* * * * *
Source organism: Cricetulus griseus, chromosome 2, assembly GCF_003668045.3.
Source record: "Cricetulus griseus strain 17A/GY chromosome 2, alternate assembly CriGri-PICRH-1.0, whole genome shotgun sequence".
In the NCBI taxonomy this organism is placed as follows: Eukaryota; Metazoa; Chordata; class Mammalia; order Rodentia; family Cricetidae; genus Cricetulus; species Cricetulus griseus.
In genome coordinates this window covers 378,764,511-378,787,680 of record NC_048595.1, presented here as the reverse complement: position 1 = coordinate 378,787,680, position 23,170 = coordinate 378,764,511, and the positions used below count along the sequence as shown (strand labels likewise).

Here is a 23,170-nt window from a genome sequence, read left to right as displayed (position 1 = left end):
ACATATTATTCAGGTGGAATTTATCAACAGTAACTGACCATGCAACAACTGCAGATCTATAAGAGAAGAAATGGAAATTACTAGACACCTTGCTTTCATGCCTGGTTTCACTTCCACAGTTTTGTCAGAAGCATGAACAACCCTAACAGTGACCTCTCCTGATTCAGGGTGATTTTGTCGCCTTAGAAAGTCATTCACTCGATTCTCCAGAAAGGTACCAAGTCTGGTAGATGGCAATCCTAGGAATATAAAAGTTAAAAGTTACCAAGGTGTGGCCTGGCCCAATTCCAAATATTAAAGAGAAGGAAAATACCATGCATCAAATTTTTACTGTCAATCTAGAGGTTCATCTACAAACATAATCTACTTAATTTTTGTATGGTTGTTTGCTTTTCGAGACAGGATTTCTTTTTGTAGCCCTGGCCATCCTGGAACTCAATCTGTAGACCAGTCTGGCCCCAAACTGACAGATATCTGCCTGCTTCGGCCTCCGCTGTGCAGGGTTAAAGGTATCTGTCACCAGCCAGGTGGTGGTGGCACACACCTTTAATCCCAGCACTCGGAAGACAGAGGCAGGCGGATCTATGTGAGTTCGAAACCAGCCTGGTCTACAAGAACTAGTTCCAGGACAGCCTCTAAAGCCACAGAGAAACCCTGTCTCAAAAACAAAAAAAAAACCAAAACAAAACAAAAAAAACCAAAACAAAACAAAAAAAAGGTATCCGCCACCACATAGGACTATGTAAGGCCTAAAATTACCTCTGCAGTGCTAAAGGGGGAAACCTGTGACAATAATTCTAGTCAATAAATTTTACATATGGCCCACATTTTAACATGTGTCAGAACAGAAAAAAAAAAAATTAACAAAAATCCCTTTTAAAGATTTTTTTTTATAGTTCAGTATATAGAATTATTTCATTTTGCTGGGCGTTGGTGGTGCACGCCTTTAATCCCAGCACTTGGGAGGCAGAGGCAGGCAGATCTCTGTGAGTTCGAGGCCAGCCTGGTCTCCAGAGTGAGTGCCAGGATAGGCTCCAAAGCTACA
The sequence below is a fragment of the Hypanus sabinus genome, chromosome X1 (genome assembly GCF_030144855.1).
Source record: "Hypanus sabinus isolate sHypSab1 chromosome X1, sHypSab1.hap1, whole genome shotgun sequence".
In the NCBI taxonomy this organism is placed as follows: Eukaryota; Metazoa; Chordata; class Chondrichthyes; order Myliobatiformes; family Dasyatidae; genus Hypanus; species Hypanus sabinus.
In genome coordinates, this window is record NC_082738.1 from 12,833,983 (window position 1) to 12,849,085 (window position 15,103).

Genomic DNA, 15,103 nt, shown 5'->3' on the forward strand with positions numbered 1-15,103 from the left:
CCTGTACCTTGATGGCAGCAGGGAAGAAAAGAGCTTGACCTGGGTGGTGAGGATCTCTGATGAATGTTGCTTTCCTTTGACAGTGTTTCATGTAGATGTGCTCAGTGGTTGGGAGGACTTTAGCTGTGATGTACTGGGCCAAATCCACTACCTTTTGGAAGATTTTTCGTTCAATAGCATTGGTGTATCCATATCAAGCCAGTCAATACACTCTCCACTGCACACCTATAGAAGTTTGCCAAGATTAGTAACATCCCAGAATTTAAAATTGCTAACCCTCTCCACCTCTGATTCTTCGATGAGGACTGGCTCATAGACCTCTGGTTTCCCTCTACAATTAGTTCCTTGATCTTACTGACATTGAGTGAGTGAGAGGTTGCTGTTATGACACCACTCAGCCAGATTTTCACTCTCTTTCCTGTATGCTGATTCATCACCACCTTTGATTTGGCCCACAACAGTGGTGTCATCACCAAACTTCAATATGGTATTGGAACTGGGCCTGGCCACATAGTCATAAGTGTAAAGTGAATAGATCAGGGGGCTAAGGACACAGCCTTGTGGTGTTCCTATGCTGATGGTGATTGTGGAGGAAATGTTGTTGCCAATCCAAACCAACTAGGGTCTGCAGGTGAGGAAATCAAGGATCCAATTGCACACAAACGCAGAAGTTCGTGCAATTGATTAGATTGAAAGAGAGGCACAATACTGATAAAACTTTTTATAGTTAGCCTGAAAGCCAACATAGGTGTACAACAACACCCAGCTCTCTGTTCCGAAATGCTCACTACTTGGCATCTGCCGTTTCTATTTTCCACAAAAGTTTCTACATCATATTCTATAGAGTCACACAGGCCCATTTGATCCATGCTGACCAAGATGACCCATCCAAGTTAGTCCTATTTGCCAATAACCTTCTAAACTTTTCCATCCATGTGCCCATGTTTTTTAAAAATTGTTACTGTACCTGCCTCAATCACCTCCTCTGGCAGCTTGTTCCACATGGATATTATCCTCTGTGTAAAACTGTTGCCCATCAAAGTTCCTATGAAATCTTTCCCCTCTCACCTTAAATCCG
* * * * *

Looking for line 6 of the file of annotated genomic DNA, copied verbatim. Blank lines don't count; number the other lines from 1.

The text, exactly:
ACATATTATTCAGGTGGAATTTATCAACAGTAACTGACCATGCAACAACTGCAGATCTATAAGAGAAGAAATGGAAATTACTAGACACCTTGCTTTCATGCCTGGTTTCACTTCCACAGTTTTGTCAGAAGCATGAACAACCCTAACAGTGACCTCTCCTGATTCAGGGTGATTTTGTCGCCTTAGAAAGTCATTCACTCGATTCTCCAGAAAGGTACCAAGTCTGGTAGATGGCAATCCTAGGAATATAAAAGTTAAAAGTTACCAAGGTGTGGCCTGGCCCAATTCCAAATATTAAAGAGAAGGAAAATACCATGCATCAAATTTTTACTGTCAATCTAGAGGTTCATCTACAAACATAATCTACTTAATTTTTGTATGGTTGTTTGCTTTTCGAGACAGGATTTCTTTTTGTAGCCCTGGCCATCCTGGAACTCAATCTGTAGACCAGTCTGGCCCCAAACTGACAGATATCTGCCTGCTTCGGCCTCCGCTGTGCAGGGTTAAAGGTATCTGTCACCAGCCAGGTGGTGGTGGCACACACCTTTAATCCCAGCACTCGGAAGACAGAGGCAGGCGGATCTATGTGAGTTCGAAACCAGCCTGGTCTACAAGAACTAGTTCCAGGACAGCCTCTAAAGCCACAGAGAAACCCTGTCTCAAAAACAAAAAAAAAACCAAAACAAAACAAAAAAAACCAAAACAAAACAAAAAAAAGGTATCCGCCACCACATAGGACTATGTAAGGCCTAAAATTACCTCTGCAGTGCTAAAGGGGGAAACCTGTGACAATAATTCTAGTCAATAAATTTTACATATGGCCCACATTTTAACATGTGTCAGAACAGAAAAAAAAAAAATTAACAAAAATCCCTTTTAAAGATTTTTTTTTATAGTTCAGTATATAGAATTATTTCATTTTGCTGGGCGTTGGTGGTGCACGCCTTTAATCCCAGCACTTGGGAGGCAGAGGCAGGCAGATCTCTGTGAGTTCGAGGCCAGCCTGGTCTCCAGAGTGAGTGCCAGGATAGGCTCCAAAGCTACA